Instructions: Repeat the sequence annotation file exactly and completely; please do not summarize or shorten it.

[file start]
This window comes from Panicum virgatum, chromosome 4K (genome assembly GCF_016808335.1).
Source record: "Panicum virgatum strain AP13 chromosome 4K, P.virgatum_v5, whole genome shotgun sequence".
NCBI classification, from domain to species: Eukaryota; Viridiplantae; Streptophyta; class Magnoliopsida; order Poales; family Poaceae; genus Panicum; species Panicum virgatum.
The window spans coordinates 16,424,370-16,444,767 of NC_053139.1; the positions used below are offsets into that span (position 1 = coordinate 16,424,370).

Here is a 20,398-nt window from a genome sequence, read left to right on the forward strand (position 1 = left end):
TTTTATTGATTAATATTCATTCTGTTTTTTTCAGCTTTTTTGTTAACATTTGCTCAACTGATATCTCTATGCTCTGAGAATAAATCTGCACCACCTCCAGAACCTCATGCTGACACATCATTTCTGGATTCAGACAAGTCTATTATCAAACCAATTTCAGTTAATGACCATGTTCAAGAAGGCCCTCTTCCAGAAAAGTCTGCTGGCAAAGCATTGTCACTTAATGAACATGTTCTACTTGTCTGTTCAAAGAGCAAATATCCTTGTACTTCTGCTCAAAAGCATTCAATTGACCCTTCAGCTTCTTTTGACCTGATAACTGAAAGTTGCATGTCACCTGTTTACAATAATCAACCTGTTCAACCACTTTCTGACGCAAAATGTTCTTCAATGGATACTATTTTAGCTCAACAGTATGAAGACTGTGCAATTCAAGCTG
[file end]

This window comes from Panicum virgatum, chromosome 4K (genome assembly GCF_016808335.1).
Source record: "Panicum virgatum strain AP13 chromosome 4K, P.virgatum_v5, whole genome shotgun sequence".
NCBI classification, from domain to species: Eukaryota; Viridiplantae; Streptophyta; class Magnoliopsida; order Poales; family Poaceae; genus Panicum; species Panicum virgatum.
The window spans coordinates 16,424,370-16,444,767 of NC_053139.1; the positions used below are offsets into that span (position 1 = coordinate 16,424,370).

Here is a 20,398-nt window from a genome sequence, read left to right on the forward strand (position 1 = left end):
TTTTATTGATTAATATTCATTCTGTTTTTTTCAGCTTTTTTGTTAACATTTGCTCAACTGATATCTCTATGCTCTGAGAATAAATCTGCACCACCTCCAGAACCTCATGCTGACACATCATTTCTGGATTCAGACAAGTCTATTATCAAACCAATTTCAGTTAATGACCATGTTCAAGAAGGCCCTCTTCCAGAAAAGTCTGCTGGCAAAGCATTGTCACTTAATGAACATGTTCTACTTGTCTGTTCAAAGAGCAAATATCCTTGTACTTCTGCTCAAAAGCATTCAATTGACCCTTCAGCTTCTTTTGACCTGATAACTGAAAGTTGCATGTCACCTGTTTACAATAATCAACCTGTTCAACCACTTTCTGACGCAAAATGTTCTTCAATGGATACTATTTTAGCTCAACAGTATGAAGACTGTGCAATTCAAGCTG